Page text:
Batman in “Daughter Of The Demon”

What’s it all about?

At his downtown Gotham penthouse, Bruce Wayne receives a photo and a brief message informing him that his partner-in-crime-fighting, Robin, has been captured by person or persons unknown. Batman heads to the original Batcave deep underneath Wayne Manor to analyze the note, and is surprised to find a stranger waiting there for him – a stranger who knows his secret identity!

The mysterious intruder introduces himself as Ra’s al Ghul. His daughter has also been taken, and he carries with him a similar note. The two concerned guardians decide to pool their resources and search for the missing youngsters together.

Their search takes them all around the globe, but finally al Ghul stands revealed as the mastermind behind the kidnappings! You see, his daughter Talia, who met Batman just a month earlier in Detective Comics #411, has fallen in love with the Dark Knight of Gotham, and before Ra’s could bless any union between the two, he needed to see what kind of man Batman was. The truth stuns the Batman, and in his moment of surprise, Talia plants a kiss on his cheek.
What does Brian think?

Only two months after my birth, O’Neil and Adams strike with the first bona fide Batman classic of my lifetime!

I am only able to review the title Batman in uninterrupted order here because my Detective Comics collection doesn’t go back quite as far. While I have every issue of Batman since April 1971, I only have MOST issues of Detective from the same time frame. Because of this, I couldn’t cover the introduction of Talia al Ghul in May’s Detective Comics, but this issue of Batman is a far more important landmark.

Ra’s goes on to become one of Batman’s most important villains, trying to save the world from destruction by ridding it of humanity. The highlight of his career undoubtedly was his appearance in the film Batman Begins, with the very talented Liam Neeson playing the role. Here in Batman #232, Neal Adams attempted to tell us a lot about the character through his illustrations, as he explains in TwoMorrow’s excellent book, The Batcave Companion:

People draw Ra’s al Ghul with eyebrows. Ra’s al Ghul has no eyebrows. I like that because that meant that something happened in his life that removed his eyebrows. It doesn’t bother him at all. It’s part of him….Have his hair recede because he’s been around and experienced life. He should be sort of Middle-Eastern…but not with a beard…give him something interesting as facial hair. And see what happens when all those pieces are put together. Does it become somebody original? Wow, it did.

Not only did Adams succeed in creating a visually-striking enemy for the Caped Crusader, he turned in one of his greatest issues ever in terms of iconic images. Paging through this issue, virtually every page has some sort of treat for your eyes. It is a tremendous illustration of why he was important to the development of the art form in the 1970s.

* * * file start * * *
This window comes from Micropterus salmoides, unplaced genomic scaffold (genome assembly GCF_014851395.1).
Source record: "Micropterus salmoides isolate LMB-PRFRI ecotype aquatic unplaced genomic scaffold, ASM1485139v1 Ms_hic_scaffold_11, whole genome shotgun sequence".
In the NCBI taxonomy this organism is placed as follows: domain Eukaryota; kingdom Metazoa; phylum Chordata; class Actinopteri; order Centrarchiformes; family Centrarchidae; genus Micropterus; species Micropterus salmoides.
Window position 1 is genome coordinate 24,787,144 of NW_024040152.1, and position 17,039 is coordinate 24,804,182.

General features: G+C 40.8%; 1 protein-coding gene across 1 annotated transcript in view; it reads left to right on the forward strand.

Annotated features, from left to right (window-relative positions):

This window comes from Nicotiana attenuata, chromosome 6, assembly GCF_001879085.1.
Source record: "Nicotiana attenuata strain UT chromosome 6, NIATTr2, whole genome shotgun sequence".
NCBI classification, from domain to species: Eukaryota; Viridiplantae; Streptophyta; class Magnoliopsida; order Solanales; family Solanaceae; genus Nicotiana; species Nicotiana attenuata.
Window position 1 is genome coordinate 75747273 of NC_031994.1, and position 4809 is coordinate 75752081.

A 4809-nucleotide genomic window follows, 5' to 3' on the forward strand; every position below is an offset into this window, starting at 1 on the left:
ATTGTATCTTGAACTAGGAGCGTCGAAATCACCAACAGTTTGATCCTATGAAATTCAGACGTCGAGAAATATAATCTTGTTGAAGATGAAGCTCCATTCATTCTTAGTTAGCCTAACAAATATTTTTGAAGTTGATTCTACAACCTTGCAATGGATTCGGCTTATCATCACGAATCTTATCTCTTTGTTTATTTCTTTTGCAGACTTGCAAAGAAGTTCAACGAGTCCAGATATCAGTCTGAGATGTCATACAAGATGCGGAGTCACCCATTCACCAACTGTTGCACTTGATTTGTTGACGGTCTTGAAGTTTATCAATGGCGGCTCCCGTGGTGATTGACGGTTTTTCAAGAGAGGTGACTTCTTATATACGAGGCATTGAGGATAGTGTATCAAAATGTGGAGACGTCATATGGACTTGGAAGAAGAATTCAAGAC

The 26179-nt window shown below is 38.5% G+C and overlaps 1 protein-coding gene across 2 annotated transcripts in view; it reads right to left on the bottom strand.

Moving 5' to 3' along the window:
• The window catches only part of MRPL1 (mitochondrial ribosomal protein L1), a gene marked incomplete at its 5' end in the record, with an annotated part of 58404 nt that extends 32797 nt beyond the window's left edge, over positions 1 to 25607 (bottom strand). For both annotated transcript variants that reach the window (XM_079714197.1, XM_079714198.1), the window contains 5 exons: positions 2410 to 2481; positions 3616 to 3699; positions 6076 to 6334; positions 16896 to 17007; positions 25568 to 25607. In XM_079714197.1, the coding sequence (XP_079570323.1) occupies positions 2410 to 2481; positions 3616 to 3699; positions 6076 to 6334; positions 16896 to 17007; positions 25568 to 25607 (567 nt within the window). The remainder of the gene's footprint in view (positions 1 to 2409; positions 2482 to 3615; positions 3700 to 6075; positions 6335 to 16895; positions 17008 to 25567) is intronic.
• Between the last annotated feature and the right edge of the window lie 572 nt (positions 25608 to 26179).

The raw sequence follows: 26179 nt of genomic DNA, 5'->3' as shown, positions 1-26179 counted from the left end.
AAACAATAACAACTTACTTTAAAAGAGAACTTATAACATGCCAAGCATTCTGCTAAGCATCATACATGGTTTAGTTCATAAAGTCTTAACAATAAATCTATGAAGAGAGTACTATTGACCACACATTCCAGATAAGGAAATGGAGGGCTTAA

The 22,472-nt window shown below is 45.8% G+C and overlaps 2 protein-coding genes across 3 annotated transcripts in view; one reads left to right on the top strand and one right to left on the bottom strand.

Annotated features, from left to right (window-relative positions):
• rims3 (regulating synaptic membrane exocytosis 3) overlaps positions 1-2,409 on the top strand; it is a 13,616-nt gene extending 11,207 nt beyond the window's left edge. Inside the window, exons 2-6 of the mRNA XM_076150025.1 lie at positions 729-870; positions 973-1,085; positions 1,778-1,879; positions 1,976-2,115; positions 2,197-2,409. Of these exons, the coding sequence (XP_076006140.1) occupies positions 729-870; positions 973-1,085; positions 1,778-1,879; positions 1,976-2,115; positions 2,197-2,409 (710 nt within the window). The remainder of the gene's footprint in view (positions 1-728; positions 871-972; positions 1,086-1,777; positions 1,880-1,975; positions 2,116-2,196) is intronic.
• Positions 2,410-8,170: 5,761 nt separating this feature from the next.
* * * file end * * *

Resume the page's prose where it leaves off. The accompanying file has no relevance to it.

O’Neil sets up decades of storylines with the introduction of Ra’s and Talia – not only in terms of adventure, but also romance. As I write this, DC Comics is kicking off a Batman storyline called “Batman Reborn” with Dick Grayson taking over the mantle of the bat. Serving as his Robin is the young Damian Wayne, the son of Bruce and Talia! This interesting turn of events came about in Mike W. Barr’s 1987 graphic novel, Son of the Demon, another classic Batman story. And I don’t want to paint the picture of Bruce Wayne as a dead-beat dad, so it must be said that for over a decade, Talia kept Damian’s existence a secret.

The only aspect of the story that I question is the recap of Batman’s origin on pages six and seven. It doesn’t hurt the story, but the lead-in to it pulls you out of the book with its awkwardness. Having said that, it is a treat to see Adams’ version of some of the artwork from Batman #1.

In The Batcave Companion, O’Neil mentions that the retelling of Batman’s beginning wasn’t originally in his script. Adams had simply wanted to draw it, so he did! It wasn’t until he saw the penciled pages that O’Neil even knew what Adams had done. O’Neil says that it doesn’t hurt the story at all, and I agree; I just find it a bit jarring. Another interesting tidbit revealed by O’Neil in TwoMorrow’s interview is that it was editor Julie Swartz who came up with the name Ra’s al Ghul. He suggested it to Denny and told him to run with it, having come up with nothing beyond the interesting sobriquet himself.

As Robin was part of the main story this time around, there was no back-up feature detailing his adventures at Hudson University.

Anything else to say?

Another famous name shows up in the letter column this month. The aforementioned Mike W. Barr, who would himself pen many memorable Ra’s al Ghul tales, comments on Batman #229 and is shocked to find himself unable to complain about much. Barr wrote an underrated al Ghul story with underrated artist Trevor Von Eeden for 1982’s Batman Annual and created the series Batman and the Outsiders.